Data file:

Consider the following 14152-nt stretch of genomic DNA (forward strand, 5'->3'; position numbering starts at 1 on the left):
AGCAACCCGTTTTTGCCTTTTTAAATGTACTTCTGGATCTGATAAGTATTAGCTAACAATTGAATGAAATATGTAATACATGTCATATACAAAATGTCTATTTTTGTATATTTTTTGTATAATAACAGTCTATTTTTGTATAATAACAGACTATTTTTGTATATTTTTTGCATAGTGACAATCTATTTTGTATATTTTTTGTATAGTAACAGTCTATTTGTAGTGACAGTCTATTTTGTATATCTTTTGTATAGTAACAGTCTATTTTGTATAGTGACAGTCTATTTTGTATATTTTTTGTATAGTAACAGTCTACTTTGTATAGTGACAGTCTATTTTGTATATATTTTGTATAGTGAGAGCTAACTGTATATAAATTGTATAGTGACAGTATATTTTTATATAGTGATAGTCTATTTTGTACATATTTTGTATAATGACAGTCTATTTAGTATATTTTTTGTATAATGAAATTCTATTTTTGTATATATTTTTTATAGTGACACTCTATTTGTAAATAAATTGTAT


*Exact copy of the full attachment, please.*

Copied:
Consider the following 14152-nt stretch of genomic DNA (forward strand, 5'->3'; position numbering starts at 1 on the left):
AGCAACCCGTTTTTGCCTTTTTAAATGTACTTCTGGATCTGATAAGTATTAGCTAACAATTGAATGAAATATGTAATACATGTCATATACAAAATGTCTATTTTTGTATATTTTTTGTATAATAACAGTCTATTTTTGTATAATAACAGACTATTTTTGTATATTTTTTGCATAGTGACAATCTATTTTGTATATTTTTTGTATAGTAACAGTCTATTTGTAGTGACAGTCTATTTTGTATATCTTTTGTATAGTAACAGTCTATTTTGTATAGTGACAGTCTATTTTGTATATTTTTTGTATAGTAACAGTCTACTTTGTATAGTGACAGTCTATTTTGTATATATTTTGTATAGTGAGAGCTAACTGTATATAAATTGTATAGTGACAGTATATTTTTATATAGTGATAGTCTATTTTGTACATATTTTGTATAATGACAGTCTATTTAGTATATTTTTTGTATAATGAAATTCTATTTTTGTATATATTTTTTATAGTGACACTCTATTTGTAAATAAATTGTAT